Monday, 13 February 2012

Make Up in Film: Bafta Special: The Iron Lady

Yesterday I made an agreement with the other half, that whichever film scooped the Best Make Up and Hair Award at last nights BAFTAs would feature in this weeks Make Up in Film. And the nominee list was quite interesting, because they were all so different:

The Iron Lady
The Artist
Harry Potter and the Deathly Hallows: Part Two
My Week with Marilyn

Of course there were a couple that appealed most to my natural interest, but having only seen one of the films in the list (Harry Potter) I have to confess to being a little bit anxious about writing about a film that I know little about.

For anyone who missed that BAFTA Awards last night, or hasn't had the opportunity to check out the Winners List, the winner of the Best Make Up and Hair went to the team behind The Iron Lady. The team being Mark Coulier, J. Roy Helland and Marese Langan. When I first saw that this film had won, I panicked a little, and wondered what the hell I was going to write about. But, it's really easy to see why the film scooped the award when you take this into consideration:

When an actor or actress takes the role of playing a person who really exists (ie not a fictional creation), it's easy for an audience to focus on the talents of the actor: The mannerisms. The voice. The attitude. But, so many of us forget the extensive amount of work that goes into creating the physical being that looks like the original person, that the actor is portraying. 

On the surface, Meryl Streep looks absolutely nothing like Margaret Thatcher. Even Thatcher in her younger years, doesn't match Streep's overall look. So, what about Streep has been changed for the role?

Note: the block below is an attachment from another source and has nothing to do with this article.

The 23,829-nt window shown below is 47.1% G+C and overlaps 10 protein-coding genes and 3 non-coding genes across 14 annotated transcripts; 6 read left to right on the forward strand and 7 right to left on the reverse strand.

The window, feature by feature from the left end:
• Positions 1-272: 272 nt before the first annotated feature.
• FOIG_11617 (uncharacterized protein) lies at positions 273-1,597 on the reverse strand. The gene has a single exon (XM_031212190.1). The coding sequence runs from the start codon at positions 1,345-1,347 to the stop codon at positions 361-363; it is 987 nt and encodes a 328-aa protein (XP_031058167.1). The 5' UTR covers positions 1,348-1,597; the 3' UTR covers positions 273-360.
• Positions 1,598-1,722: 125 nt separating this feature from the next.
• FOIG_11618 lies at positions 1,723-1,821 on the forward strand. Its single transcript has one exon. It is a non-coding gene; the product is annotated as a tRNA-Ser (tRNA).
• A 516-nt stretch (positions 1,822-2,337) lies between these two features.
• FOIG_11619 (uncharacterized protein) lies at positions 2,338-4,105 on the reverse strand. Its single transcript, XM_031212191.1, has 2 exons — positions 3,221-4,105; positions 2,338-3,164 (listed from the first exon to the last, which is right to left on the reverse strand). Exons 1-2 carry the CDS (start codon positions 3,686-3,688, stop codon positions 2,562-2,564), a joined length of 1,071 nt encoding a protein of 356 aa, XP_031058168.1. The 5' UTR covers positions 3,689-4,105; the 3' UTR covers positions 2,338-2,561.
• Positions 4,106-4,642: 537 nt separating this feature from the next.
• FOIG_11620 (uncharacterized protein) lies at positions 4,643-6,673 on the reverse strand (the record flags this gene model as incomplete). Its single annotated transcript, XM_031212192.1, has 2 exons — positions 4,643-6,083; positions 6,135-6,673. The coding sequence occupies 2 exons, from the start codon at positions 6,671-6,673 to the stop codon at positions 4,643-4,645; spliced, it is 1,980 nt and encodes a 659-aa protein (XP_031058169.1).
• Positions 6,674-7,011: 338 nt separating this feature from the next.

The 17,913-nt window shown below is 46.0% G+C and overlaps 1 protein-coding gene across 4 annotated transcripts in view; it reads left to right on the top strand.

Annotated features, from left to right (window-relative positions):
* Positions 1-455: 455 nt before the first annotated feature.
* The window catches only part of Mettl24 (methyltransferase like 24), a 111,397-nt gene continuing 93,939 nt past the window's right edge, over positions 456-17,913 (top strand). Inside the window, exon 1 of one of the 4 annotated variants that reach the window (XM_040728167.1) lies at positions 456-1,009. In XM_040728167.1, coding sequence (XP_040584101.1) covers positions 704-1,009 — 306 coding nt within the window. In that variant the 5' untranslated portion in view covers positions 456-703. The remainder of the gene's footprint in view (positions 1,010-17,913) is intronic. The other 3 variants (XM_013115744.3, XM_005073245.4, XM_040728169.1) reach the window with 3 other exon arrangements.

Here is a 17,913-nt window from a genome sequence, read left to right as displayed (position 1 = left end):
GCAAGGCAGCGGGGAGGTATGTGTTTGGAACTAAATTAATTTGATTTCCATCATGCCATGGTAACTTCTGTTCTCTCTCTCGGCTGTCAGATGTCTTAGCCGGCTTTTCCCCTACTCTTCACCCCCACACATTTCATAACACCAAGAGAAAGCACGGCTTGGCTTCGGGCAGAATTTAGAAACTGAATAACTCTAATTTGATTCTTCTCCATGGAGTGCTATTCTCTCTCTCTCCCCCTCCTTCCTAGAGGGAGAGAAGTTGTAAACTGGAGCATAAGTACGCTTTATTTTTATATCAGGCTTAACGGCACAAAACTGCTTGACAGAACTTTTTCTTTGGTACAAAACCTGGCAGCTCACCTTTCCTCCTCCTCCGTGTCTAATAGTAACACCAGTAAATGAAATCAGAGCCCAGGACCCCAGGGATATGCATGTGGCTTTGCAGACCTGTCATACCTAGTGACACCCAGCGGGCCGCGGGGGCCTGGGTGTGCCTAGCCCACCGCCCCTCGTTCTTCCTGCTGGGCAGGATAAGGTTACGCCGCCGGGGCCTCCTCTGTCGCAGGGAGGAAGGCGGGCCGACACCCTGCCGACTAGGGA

The Hair is probably the most noticeable factor, as Streep is renowned for being blonde. However, Thatcher is known for being darker and having much shorter hair than the style that Streep is known to generally wear. Allegedly, Coulier considered creating a bald cap to copy the idea of an older woman's thinning hair, however he decided to pin the hair back instead. To create hair styles that were in keeping with Thatcher's was probably going to be difficult with the type of hair that Streep possesses, so the use of wigs isn't at all surprising.

The Face. Throughout her career, Streep's look and beauty has been down to those cheekbones, however, Thatcher's cheekbones are of course entirely different, and so Streep was given false ones in order to soften her cheekbones and hence the overall look of her face. 

Streep also differs in appearance to Thatcher in the eyes. Thatcher is known for having hooded eyelids (like I also have), whilst Streep doesn't. However, the Make Up team apparently opted not to alter Streep's eyes. I'm not really sure why, but I can't help thinking that this was one of the first downfalls in Streep's Thatcher make over. I can't help feeling that this is one of several aspects of Streep that has been left more "attractive" than Thatcher really was/is. Even in the main image above of Streep in her make up and prosthetics, Streep looks much more fresh faced that Thatcher ever did. And in a way more "Hollywood".

Meryl Streep was not the only cast member of The Iron Lady that underwent changes to their physical appearance. Jim Broadbent, playing Thatcher's husband Denis also saw himself undergoing a few changes to get into the role:

Whilst Broadbent's transformation is just as astounding as Streep's, and the make up department deserve all the credit and praise that they get, I don't personally think that Broadbent looks that much like Denis Thatcher. This is mainly because he has a much "broader" (no pun intended) face to Thatcher, and I just think that more could have been done to slim his face down.

Overall: Of course the transformations weren't perfect, but did they really need to be? I'm not even going to pretend to have seen the film, or even any of the trailers for it, so I'm not going to judge the film on it's acting. For this post, I have focused solely on the aesthetics of both Streep and Broadbent.

Have you seen The Iron Lady?
Do you think is was a worthy winner of the Make Up and Hair Award?
Or, do you think another film deserved it more?

Information regarding Meryl Streep's transformation was taken from this article featured in The Daily Mail.

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